A MOLECULAR DYNAMICS STUDY OF DEFECT-INDUCED AMORPHIZATION OF INTERMETALLIC COMPOUNDS: Ram Devanathan, Materials Science and Technology Division, Los Alamos National Laboratory, Los Alamos, NM 87545; Nghi Q. Lam, Paul R. Okamoto, Materials Science Division, Argonne National Laboratory, Argonne, IL 60439
A molecular dynamics (MD) study of the thermodynamic and elastic properties of intermetallic compounds has led to a deeper understanding of the effects of simple lattice defects in destabilizing crystalline materials. In particular, MD simulations of defect-induced amorphization of intermetallic compounds show that the static component of the relative mean square atomic displacements (rmsd) provides a quantitative measure of the excess enthalpy stored in the lattice. This static component produces a softening of the average shear modulus nearly identical in magnitude to that produced by the dynamic component associated with heating. In fact, the MD results show that the average shear modulus is a unique function of the total (static+dynamic) rmsd. These results provide the first direct confirmation of a generalized version of the Lindemann melting criterion. In its simplest form, this criterion states that a metastable crystal will melt when the total rmsd exceeds a critical value. Thus, solid-state amorphization can be understood as defect-induced melting of a critically-disordered crystal.
10:00 am BREAK
10:20 am Invited
COLLISION CASCADES IN POLYATOMIC COMPOUNDS: K. E. Sickafus, Los Alamos National Laboratory, Los Alamos, NM 87545; W. J. Weber, R. E. Willford, Pacific Northwest Laboratory, PO Box 999, Richland, WA 99352; R. A. Sutton, Carnegie-Mellon University, Pittsburgh, PA 15213
Irradiation damage is dependent on: (1) the number of secondary knock-on atoms (ska) displaced from their atomic sites by a primary knock-on atom (pka); (2) the kinetic energy imparted to ska atoms in a cascade; and (3) the spatial extent of cascades. We have solved for item 1 in polyatomic materials by calculating solutions to simultaneous integrodifferential transport equations, by the method of Parkin and Coulter (J. Nucl. Mater. 101 (1981) 261). We have evaluated items 2 and 3 using the Monte Carlo code TRIM. Transport equation solutions allow us to evaluate the number of displaced atoms in a polyatomic compound, as a function of threshold displacement energies for individual atomic constituents, and mass disparity between constituent atoms. We use items 2 and 3 to evaluate the mean cascade energy density by the method of Walker and Thompson (Rad. Effects 37 (1978) 113). We have determined, however, that it is best to employ the geometric mean volume to evaluate the average cascade energy density from a compilation of numerous Monte Carlo ion simulations. We will present results for three similar ternary compounds, with and without mass disparities: spinel (MgAl204), chrysoberyl (BeAl204), and gahnite (ZnAl204).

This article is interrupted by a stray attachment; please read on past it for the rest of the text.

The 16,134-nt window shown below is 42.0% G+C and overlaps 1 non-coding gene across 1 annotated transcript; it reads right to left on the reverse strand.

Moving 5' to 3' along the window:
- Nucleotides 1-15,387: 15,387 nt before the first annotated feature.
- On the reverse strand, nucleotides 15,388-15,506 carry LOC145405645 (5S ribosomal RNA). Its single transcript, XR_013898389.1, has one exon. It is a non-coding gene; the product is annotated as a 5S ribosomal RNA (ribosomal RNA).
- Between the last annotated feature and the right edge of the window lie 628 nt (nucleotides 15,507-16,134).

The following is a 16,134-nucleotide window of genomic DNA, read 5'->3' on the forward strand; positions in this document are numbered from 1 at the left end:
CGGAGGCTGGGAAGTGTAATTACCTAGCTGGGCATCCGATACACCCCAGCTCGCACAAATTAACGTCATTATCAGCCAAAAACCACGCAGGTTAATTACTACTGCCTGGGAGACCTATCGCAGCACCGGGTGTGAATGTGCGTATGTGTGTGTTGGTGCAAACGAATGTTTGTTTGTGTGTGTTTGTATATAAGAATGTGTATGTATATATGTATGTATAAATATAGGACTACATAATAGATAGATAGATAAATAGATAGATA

NET DISPLACEMENT FUNCTIONS FOR SiC, Al2O3, and MgO: W. J. Weber, R. E. Williford, Pacific Northwest Laboratory, PO Box 999, Richland, WA 99352; K. E. Sickafus, Los Alamos National Laboratory, PO Box 1663, MS K-762, Los Alamos, NM 87545
Solutions to polyatomic integrodifferential equations for net displacements were determined numerically for SiC, Al2O3, and MgO using the Ziegler, Biersack,:and Littmark (ZBL) universal scattering potential. The effect of electronic stopping powers was investigated by comparing results calculated using electronic stopping powers derived from LSS and Bethe-Bloch models with results calculated using the electronic stopping powers provided by the TRIM-95 code. In both cases, the sum of the net displacement functions for each self-ion (pka) were compared to the results determined using the Monte Carlo code TRIM-95. The numerical results derived using the LSS/Bethe-Bloch electronic stopping powers were significantly higher than the net displacements calculated by TRTM-95. The numerical solutions calculated using the TRIM-95 electronic stopping powers were in closer agreement to the full cascade TRIM-95 calculations.
DEVELOPING Si POTENTIALS FOR MODELLING ION IMPLANTATION: David F. Richards, James B. Adams, Jing Zhu, Lin H. Yang, Christian Mailhiot, Department of Materials Science and Engineering, University of Illinois, 105 S. Goodwin Avenue, Urbana, IL 61801
We have used the Force Matching Method to generate a new interatomic potential
for silicon which is fit to both experimental properties and a quantum
mechanical database of force and energy data for many atomic configurations.
These configurations include surfaces, point defects, clusters, bulk solids
(crystalline and amorphous), and dimers at very close separations. We discuss
the reliability of this new potential and applications to modeling damage
cascades produced by ion implantation.